Fool me once, shame on you. Fool me twice…
Over five years ago, I stood at the National Press Club with some of the top Defense experts in America. We shared in no uncertain terms that a pending Initial Public Offering (IPO) of Alibaba could prove to be a potential threat to our National Security.
I went on Fox Business and made the case to investors. Here's a clip….
It was to no avail. Alibaba raised $25 billion in what was the largest Initial Public Offering (IPO) in years. The company took a lot of American money and then went on a buying spree for Hollywood Influence and Silicon Valley technology.
Do you wonder why Disney bowed to Chinese issues with their big-budget Mulan? They even thanked the Chinese Communist Party and the government security agencies known for repressing the local Muslim population and linked to atrocities such as human organ harvesting and forced abortion. And that's just the most recent example of Chinese Communist influence over American filmmaking. They also censored Tom Cruise's flight jacket in the new Top Gun and pretty much dictate a lot of what American movie watchers are allowed to see.
In Silicon Valley, Alibaba bought sizable stakes in Lyft, Zulilly, Fanatics, Jet.com, Groupon, Snap, and Tango. Who knows how many smaller companies with promising technology were "scooped up" before Americans had a chance?
When you add it all together, the total for their purchases and influence buying was something like $25 billion as near as I can tell. What that means is that we gave Alibaba $25 billion that they in turn used to buy up some of our most promising technologies and also to bring Hollywood under Chinese control. What did American investors get? They got shares in a Cayman Islands Variable Interest Entity that could be declared illegal under Chinese law any time the Communist Party wants to do so.
In other words, potentially, "we got nothin."
All of that is sad but in the past and we should have learned from it. But sadly, another Alibaba company is about to pull the same trick, only this time it will be even bigger. Fool me once? Shame on them. But if we let them do it again, the shame will be on us.
"What We See as a Marketplace, our Enemies View as a Battlespace."
That's sort of the tagline for the Economic War Room show. It happens repeatedly. But it has never been truer than it is in the case of the Ant Group IPO. Ant Group expects to raise $30-40 billion soon, eclipsing the $25 billion raised by Jack Ma for Alibaba in 2014 and even beating the $29 billion captured by Saudi Aramco in January. Most investors see this as a simple financial transaction to profit from Chinese growth and Wall Street seems eager to get in on the action. The big firms are standing in line to earn up to $300 million in fees. But there are multiple reasons to believe the deal to be a lot more sinister than Wall Street would admit.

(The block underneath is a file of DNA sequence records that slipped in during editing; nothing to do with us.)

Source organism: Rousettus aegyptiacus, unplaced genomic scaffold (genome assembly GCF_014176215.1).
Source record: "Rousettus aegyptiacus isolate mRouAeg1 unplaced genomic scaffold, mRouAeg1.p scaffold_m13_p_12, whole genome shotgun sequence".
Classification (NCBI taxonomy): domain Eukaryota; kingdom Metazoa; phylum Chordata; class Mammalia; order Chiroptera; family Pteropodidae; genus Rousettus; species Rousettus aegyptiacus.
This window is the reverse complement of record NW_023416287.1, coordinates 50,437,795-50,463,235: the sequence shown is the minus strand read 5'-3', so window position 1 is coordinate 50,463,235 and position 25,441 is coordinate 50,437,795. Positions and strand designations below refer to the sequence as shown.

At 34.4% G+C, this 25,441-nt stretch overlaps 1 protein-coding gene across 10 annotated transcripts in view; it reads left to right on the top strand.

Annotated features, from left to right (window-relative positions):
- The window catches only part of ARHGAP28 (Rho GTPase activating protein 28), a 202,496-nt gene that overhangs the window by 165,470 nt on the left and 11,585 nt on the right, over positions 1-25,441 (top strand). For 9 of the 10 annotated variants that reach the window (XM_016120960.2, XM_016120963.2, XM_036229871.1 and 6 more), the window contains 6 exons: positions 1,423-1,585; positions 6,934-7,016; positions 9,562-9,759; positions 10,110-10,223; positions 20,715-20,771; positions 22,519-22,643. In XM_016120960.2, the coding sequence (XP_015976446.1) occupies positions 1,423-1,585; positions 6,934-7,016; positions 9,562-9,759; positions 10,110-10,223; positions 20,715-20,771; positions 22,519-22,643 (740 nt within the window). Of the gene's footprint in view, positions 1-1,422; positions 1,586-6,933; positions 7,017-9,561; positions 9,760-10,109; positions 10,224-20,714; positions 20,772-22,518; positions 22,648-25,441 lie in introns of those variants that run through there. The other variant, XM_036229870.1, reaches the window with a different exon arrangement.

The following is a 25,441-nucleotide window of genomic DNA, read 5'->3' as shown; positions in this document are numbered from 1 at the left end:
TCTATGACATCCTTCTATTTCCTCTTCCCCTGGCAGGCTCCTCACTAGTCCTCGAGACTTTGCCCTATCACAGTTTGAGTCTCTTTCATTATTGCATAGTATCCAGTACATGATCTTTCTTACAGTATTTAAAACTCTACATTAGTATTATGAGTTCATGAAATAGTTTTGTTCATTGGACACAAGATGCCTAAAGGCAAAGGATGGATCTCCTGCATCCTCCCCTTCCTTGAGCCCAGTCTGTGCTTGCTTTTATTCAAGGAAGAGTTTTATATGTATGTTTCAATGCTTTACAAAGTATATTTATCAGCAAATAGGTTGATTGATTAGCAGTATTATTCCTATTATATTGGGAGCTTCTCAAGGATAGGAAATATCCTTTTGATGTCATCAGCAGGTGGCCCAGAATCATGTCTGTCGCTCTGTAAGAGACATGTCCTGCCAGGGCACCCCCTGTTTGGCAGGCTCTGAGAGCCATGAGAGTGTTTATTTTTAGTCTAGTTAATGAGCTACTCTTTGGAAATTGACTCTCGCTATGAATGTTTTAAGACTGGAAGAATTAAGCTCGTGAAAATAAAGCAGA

So just what is Ant Group?
It used to be called Ant Financial Services and it's a partially owned subsidiary of Alibaba Group Holdings. Yes, the same Alibaba that took $25 billion from an American IPO just six years ago.
And yes, the same Alibaba founded by Communist Party member Jack Ma. In fact, Communist Jack controls Alibaba through holdings with two other investor groups as shown in a Bloomberg News article.
That's who they are, but what do they do?
Ant Group provides financial technology products and services. It dominates the Chinese market for Mobile Payment services with its Alipay platform. Think of it as Apple Pay, Pay Pal, and Samsung Pay rolled into one. It does more worldwide transactions volume than both MasterCard and Visa combined with nearly $18 trillion dollars moved annually. $18 trillion? Yep. That's how much money flows through Ant's payments platform and 1 billion users.
But it's more than just payments. Alipay also handles transactions for insurance, banking, loans, and investments. That provides data into nearly all aspects of finance, both at the corporate and personal level. Ant's intention is to use the money they get to expand globally. Right now, they are mostly in China. But with an extra $30-40 billion (some say even more) raised, they will be able to take their show on the road, so to speak. The Chinese Communists will be thrilled. They hope to capture dominance in all global financial transactions. That's part of the Unrestricted Warfare plan that states first, "muster large amounts of capital."
As we have shared many times, Unrestricted Warfare is a military strategy designed to use non-military means to defeat an adversary. The strategy was published in a book 20 years ago and the Chinese Communist Party has followed it carefully to defeat America while we barely noticed. In this case, we are talking about financial warfare which includes entering and subverting banking and stock markets to subdue an enemy.
Twenty years ago, the Chinese economy was a fraction of the size of ours today. [In fact, it was only about 10% of oursand smaller than Italy's economy.] But now, their economy rivals ours and they are using their newfound power to repress minorities, control their people, and commit human atrocities.
With Ant Group entering banking and stock markets, the Chinese Communist Party could demand access to all financial transaction data. Just how comfortable are you that a self-admitted Chinese Communist Party member has controlling interest in a company that has access to all those financial transactions? Would you be willing to give them your money or access to your data? Unless something changes, you may not have a choice.
So, What Are The Risks?
To better understand the risks of the Ant Group, I'm going to share research published by RWR Advisory Group. RWR is headed by Roger Robinson, a friend, colleague, and regular guest in the Economic War Room. As you may recall, Roger helped lead the fight for the Thrift Savings Plan, or TSP, to be pro-America rather than pro-China. But the Chinese Communist Party is sneaky. They've found a workaround to get even more American money. If they are successful, many Americans will be unwittingly funding our Adversary. We can't let that happen.